Sunday, 17 April 2016

LA, a surprise nature hotspot, is home to one of the biggest biodiversity studies

Natural History Museum of Los Angeles County is trying to collect and inventory all of the region’s urban wildlife, some of which hitched a ride to the metropolis

Rory Carroll in Los Angeles

Friday 15 April 201600.46 BST
Last modified on Friday 15 April 201615.53 BST

Los Angeles – synonymous with cars, concrete and urban sprawl – turns out to possess a secret, thriving underworld: nature.

A host of mammal, reptile, spider and insect species has hitched a ride to the metropolis on planes and ships and flourished in the balmy climate alongside native species, helping to turn LA into one of the world’s most diverse ecosystems.

This little-known fact prompted the Natural History Museum of Los Angeles County on Thursday to launch an attempt to collect and inventory all of the region’s urban wildlife – the world’s biggest urban biodiversity study.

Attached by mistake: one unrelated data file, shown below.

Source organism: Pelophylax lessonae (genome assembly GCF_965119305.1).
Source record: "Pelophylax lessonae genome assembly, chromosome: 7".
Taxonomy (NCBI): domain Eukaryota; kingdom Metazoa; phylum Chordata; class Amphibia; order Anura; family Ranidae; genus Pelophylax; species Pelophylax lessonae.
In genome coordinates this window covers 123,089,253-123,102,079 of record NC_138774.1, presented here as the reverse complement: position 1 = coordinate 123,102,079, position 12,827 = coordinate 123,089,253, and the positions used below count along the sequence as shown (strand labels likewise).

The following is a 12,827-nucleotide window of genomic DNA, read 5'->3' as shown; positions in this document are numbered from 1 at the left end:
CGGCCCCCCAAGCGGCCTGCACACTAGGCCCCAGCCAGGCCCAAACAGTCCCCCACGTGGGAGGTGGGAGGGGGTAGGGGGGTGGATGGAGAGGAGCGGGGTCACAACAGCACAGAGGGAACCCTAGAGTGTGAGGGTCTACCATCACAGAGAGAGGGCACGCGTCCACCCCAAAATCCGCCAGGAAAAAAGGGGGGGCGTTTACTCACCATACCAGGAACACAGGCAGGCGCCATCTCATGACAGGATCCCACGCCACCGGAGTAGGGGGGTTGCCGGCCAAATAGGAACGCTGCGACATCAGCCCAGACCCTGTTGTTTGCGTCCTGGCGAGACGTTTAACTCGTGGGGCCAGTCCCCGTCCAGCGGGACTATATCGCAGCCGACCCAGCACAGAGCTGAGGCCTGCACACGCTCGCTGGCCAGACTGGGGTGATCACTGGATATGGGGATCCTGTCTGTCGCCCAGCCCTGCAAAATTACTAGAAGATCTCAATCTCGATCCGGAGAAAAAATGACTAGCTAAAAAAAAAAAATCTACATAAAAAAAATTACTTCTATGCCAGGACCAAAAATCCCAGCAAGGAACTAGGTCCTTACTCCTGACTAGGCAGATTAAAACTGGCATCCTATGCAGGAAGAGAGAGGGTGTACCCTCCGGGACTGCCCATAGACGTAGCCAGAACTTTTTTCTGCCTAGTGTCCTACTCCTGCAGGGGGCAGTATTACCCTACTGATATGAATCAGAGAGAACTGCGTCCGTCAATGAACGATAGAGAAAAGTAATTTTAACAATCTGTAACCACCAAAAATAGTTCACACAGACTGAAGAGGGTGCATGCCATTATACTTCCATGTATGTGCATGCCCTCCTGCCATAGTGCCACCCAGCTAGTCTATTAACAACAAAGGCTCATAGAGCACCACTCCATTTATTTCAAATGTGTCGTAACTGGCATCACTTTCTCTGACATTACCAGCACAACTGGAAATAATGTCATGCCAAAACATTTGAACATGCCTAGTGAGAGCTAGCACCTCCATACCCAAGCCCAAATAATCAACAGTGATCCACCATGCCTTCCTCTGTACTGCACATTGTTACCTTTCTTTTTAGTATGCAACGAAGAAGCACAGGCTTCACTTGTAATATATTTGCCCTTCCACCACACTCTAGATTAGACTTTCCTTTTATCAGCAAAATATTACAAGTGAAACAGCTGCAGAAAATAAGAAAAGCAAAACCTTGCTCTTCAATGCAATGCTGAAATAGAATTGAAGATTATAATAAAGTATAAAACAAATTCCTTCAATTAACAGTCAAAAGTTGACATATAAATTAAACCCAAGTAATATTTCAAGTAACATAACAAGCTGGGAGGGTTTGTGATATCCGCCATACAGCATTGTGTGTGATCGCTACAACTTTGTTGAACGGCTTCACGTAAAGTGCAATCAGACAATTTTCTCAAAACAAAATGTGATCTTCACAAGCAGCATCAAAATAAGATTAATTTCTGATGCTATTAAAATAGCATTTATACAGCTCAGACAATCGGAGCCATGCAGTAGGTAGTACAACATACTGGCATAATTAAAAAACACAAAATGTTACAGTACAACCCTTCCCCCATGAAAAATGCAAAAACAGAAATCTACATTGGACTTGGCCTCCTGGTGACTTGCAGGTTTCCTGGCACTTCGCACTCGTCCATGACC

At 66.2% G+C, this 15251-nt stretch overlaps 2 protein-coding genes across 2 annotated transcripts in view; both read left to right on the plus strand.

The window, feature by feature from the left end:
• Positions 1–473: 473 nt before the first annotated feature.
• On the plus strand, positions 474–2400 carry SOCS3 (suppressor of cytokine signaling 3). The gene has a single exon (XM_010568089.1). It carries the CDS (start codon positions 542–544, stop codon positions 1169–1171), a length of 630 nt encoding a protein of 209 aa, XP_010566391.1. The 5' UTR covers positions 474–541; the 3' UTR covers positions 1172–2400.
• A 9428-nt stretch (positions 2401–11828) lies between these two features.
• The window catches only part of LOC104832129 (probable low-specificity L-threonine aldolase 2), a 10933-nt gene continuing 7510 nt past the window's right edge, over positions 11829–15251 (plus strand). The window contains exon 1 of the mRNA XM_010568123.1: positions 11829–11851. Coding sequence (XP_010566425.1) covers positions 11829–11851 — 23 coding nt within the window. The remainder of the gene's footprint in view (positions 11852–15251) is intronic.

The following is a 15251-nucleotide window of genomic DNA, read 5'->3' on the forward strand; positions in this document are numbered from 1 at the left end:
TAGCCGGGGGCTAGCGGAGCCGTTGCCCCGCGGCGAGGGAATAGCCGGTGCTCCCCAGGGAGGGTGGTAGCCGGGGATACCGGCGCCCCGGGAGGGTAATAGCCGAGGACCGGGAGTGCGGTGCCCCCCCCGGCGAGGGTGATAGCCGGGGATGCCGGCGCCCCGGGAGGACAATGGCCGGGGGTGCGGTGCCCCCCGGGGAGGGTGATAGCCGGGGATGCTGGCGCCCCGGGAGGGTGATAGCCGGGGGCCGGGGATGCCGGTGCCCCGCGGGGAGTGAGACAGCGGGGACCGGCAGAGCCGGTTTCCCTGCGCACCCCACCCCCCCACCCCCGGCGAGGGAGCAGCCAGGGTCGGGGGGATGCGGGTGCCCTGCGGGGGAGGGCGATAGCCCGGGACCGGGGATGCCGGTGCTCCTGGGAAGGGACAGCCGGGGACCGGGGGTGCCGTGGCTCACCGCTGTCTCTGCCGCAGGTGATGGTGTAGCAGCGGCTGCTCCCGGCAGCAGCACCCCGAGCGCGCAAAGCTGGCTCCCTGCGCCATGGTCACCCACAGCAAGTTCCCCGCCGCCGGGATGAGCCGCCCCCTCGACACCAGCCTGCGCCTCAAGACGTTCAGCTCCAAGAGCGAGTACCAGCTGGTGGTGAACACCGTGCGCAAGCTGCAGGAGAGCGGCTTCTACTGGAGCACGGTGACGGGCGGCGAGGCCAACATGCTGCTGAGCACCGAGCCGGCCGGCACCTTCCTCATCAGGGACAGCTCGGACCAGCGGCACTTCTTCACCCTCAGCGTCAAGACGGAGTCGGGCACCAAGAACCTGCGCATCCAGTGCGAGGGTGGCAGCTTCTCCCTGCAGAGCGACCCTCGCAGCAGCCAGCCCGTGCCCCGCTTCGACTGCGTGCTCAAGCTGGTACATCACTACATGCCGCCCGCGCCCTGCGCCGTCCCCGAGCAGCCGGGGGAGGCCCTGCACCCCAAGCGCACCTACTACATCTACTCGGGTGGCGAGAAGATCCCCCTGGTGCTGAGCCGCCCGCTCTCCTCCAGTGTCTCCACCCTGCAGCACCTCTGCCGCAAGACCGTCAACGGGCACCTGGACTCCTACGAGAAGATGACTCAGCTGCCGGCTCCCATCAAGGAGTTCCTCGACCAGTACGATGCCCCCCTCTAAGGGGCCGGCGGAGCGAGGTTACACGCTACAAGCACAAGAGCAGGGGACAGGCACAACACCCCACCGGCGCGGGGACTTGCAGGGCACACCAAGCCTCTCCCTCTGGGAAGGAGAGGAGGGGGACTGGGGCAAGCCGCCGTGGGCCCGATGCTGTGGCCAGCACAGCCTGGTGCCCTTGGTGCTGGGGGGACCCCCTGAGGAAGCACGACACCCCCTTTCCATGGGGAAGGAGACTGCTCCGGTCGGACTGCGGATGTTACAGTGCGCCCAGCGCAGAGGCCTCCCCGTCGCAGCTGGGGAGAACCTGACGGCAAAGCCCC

“We are truly surrounded by nature at all times,” Lori Bettison-Varga, the museum’s president and director, told a press conference ringed with scientists and jars containing slithering, crawling examples.

“There’s often a misconception that Los Angeles is a concrete jungle, when in reality the city is home to one of the most diverse ecosystems in the world,” said Brian Brown, the museum’s curator of entomology.

The museum is extending scientific research and investigation beyond its 3.5-acre site by mobilising “citizen scientists” who document and photograph wildlife in their homes, yards and streets.

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